U.S. Considers Larger Peacekeeping Role in Afghanistan
Zalmay Khalilzad, the U.S. Special Envoy to Afghanistan, announced yesterday that the U.S. is considering options for expanding the peacekeeping force in Afghanistan, expressing concern over the continuing conflict between several rival factions in Afghanistan. Possible scenarios include expanding the small 4, 500 member international peacekeeping force currently responsible for the entire country to 25,000 troops, sending U.S. military advisors to areas that are particularly conflicted, and expediting U.S. aid and training for an Afghan national army.
Eleanor Smeal, President of the Feminist Majority Foundation, urged expansion of the peacekeeping forces to ensure women's security. “In some regions of the country, women continue to fear the imposition of Taliban-like restrictions by regional warlords," said Smeal. “The future of women and indeed of a peaceful, democratic Afghanistan depends on a U.S. and international commitment to maintaining a robust peacekeeping force until stability is obtained and the Afghan government believes that it has the capacity to maintain the peace. We believe that the size of the international peacekeeping force should be increased to at least 25,000, that peace troops should be deployed throughout the country, and that the term of the force should be extended beyond 6 months. We also urge the inclusion of women in the ranks.”
The U.S. currently has about 3, 000 U.S. troops in Afghanistan, concentrated mainly in the areas being used for U.S. military and strategic operations. U.S. Senator Joseph Biden (D-DE), Chair of the Senate Foreign Relations Committee, has already urged the Bush Administration to deploy more peacekeeping troops into Afghanistan to ensure the success of the new government. “History will judge us harshly if we allow the hope of a liberated Afghanistan to evaporate because we failed to stay the course,” said Biden.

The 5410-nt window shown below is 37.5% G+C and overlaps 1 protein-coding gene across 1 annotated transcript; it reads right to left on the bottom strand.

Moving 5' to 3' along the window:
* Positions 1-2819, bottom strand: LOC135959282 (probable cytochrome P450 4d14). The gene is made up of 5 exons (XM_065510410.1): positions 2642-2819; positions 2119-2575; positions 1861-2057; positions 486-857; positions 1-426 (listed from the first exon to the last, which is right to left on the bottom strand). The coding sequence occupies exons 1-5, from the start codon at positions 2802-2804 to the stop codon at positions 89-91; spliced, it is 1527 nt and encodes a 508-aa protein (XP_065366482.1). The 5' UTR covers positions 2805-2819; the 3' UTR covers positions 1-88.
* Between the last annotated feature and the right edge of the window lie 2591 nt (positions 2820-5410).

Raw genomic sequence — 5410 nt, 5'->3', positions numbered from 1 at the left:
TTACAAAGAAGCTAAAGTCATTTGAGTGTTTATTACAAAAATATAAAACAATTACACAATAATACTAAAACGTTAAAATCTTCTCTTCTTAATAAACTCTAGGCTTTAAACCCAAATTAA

8/28/2015 Alaska Court Protects Abortion Access for Low-Income Women - The Alaska Superior Court struck down a state law yesterday that would have severely limited abortion access for low-income women in Alaska.
The state's Superior Court also struck down a Department of Health and Social Services regulation that placed narrow specifications on Medicaid coverage for abortions, requiring that Medicaid-funded abortions be determined by a physician to be "medically necessary." Last year, the Center for Reproductive Rights, the American Civil Liberties Union, and Planned Parenthood sued on behalf of the Planned Parenthood of the Great Northwest, claiming that the narrow definition of "medically necessary" arbitrarily established conditions designed to restrict the ability of low-income women to access abortion services.
The law was temporarily blocked last July by an Alaskan state court judge.
Superior Court Judge John Suddock ordered yesterday that the state be blocked from implementing this regulation, ruling that it placed an undue burden on low-income women seeking abortion services in Alaska.
"By providing health care to all poor Alaskans except women who need abortions, the challenged regulation violates the state constitutional guarantee of 'equal rights, opportunities, and protection under the law'," the ruling read.
"We applaud the superior court for striing down these cruel restrictions on women's health and rights that violate the Alaska Constitution," said Chris Charbonneau, CEO of Planned Parenthood of the Great Northwest and the Hawaiian Islands. . . .
8/26/2015 Saudi Women Prepare to Vote for the First Time - The fight for gender equality is making slow but notable progress in Saudi Arabia, where women will be allowed to vote for the first time in upcoming December elections.
This shift in Saudi law came in 2011, when a royal decree announced that women would be allowed to vote and run in local elections beginning in December of 2015. . . .